A few years ago, when I heard Gustavo Dudamel and the Simon Bolivar Youth Orchestra (the flagship El Sistema orchestra) perform in Monterrey, Mexico, I was immediately captivated by my fellow musician’s devotion for music. As we experienced the dazzling rhythmic syncopations in Silvestre Revueltas’ Sensemaya, we were also invited to ponder a new realm of possibility. The orchestra’s astonishing display of collective virtuosity reminded us that working together in the pursuit of common goals is a beautiful idea. Tocar y Luchar is a familiar motto among Venezuelan musicians—aspiring for excellence together, nothing is impossible.

Indeed, orchestras can serve as a transcendental instrument for social consonance and transformation. Maestro Abreu describes orchestral practice as a metaphor for an inclusive and democratic society. "An orchestra is a community that comes together with the fundamental objective of agreeing with itself, therefore, those who play a part in the orchestra, begin to live the experience of agreement," he says.

In an orchestra, participants blossom through teamwork and cooperation, understanding music as an entity that binds them together and propels them to new spheres of possibility and achievement. That very sense of awareness of a community of practice inspires young people to believe in themselves, model the intrinsic values of music, and enact social change everywhere around them.

Maestro Abreu has inspired a world-wide movement that is reclaiming music education as a universal right. In the United States, more than 50 El Sistema-inspired educational initiatives are already in place and constantly evolving. Music educators across the country have become re-energized and compelled to help bring back music education to our public schools. Orchestras are constantly thinking about how they can best meet the needs of the communities they serve. At the New England Conservatory, students and faculty are pursuing musical excellence while serving as advocates for community and social justice. Together, we are reshaping the role of music in society and in the twenty-first century.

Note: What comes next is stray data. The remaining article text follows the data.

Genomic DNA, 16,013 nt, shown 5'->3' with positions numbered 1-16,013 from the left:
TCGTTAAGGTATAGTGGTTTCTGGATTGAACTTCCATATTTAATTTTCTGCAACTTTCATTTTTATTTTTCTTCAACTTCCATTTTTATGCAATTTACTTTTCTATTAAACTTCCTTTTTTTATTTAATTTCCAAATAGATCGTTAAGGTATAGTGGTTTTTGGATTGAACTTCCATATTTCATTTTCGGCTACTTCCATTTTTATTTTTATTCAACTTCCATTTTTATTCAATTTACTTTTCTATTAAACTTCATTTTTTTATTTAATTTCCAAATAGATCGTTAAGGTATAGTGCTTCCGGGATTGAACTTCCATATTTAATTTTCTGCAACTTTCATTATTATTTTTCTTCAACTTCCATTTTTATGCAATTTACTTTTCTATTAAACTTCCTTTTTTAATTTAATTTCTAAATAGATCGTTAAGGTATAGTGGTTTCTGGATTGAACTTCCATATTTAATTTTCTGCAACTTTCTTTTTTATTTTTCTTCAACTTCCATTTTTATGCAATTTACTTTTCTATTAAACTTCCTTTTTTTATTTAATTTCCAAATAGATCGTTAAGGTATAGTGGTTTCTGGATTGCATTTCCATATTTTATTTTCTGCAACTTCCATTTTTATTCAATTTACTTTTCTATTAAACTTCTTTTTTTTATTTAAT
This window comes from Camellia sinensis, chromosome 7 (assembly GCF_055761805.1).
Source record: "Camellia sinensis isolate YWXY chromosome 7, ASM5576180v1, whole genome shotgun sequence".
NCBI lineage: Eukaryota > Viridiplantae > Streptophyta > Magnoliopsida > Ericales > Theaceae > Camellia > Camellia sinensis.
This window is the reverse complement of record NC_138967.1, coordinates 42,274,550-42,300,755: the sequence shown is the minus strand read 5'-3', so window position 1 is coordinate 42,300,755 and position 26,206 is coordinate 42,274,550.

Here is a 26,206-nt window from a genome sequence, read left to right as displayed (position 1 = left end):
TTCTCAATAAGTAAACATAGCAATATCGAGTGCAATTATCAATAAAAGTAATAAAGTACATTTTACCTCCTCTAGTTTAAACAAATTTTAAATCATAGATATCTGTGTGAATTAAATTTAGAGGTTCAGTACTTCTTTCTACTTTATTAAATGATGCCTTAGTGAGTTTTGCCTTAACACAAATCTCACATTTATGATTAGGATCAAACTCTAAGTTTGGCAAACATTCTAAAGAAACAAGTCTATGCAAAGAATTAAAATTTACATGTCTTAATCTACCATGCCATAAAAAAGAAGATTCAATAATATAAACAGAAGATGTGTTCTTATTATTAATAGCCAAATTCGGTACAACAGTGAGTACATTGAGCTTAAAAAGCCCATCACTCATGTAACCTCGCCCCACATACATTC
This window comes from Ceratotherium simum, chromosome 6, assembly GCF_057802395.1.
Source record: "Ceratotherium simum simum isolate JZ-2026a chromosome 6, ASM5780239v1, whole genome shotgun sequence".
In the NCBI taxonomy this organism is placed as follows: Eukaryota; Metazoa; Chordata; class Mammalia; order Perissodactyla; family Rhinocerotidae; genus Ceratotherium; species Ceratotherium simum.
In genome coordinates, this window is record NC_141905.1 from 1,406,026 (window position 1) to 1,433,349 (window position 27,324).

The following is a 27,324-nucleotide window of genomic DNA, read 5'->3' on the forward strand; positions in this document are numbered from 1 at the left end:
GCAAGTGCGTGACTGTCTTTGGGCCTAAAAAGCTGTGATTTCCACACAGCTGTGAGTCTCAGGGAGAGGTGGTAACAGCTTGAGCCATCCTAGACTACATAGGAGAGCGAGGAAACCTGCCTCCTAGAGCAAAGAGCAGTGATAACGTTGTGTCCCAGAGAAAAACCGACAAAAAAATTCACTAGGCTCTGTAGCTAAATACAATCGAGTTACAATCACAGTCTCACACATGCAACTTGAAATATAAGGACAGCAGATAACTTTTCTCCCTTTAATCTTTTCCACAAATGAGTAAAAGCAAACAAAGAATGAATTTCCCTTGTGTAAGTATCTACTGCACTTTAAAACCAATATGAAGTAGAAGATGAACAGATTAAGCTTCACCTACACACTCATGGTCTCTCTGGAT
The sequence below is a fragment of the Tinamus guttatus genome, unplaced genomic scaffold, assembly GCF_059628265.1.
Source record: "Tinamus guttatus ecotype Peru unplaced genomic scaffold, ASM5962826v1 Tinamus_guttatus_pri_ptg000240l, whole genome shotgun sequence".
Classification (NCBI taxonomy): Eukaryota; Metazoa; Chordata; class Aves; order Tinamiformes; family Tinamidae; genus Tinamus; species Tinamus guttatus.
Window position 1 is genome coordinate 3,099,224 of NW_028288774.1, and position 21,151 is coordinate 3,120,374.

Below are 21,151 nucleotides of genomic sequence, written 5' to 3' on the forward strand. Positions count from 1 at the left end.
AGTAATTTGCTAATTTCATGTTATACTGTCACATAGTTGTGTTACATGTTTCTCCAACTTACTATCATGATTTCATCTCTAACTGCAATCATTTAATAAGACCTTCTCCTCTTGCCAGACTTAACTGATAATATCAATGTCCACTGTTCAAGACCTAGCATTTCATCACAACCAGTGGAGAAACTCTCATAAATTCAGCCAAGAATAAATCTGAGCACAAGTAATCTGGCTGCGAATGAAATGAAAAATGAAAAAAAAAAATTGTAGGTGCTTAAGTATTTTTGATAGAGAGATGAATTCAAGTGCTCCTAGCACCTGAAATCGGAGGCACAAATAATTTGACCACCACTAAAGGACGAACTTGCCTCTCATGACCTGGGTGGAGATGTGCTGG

An enduring message of hope is ever-present in music and in the ethos of El Sistema. You can hear it in south Los Angeles as young orchestral musicians share their joy for music; and in Brighton, as children help each other with their instrumental parts. During my tenure as music director of an orchestral núcleo in one of Mexico’s most violent cities, Abreu’s vision of social transformation through music resonated strongly within our community. As we rallied behind our youth orchestra, music allowed us to recognize that amid dire circumstances, it was still possible to dream big and achieve success.

Music is universal and is for everyone. In these challenging times, as violence and materialism seeks to entice the aspirations of our youth, let us turn to music. Let us support and allow music education to shine its radiant light upon our communities so that we may prosper—so that young people may find enduring beauty and happiness in their everyday lives.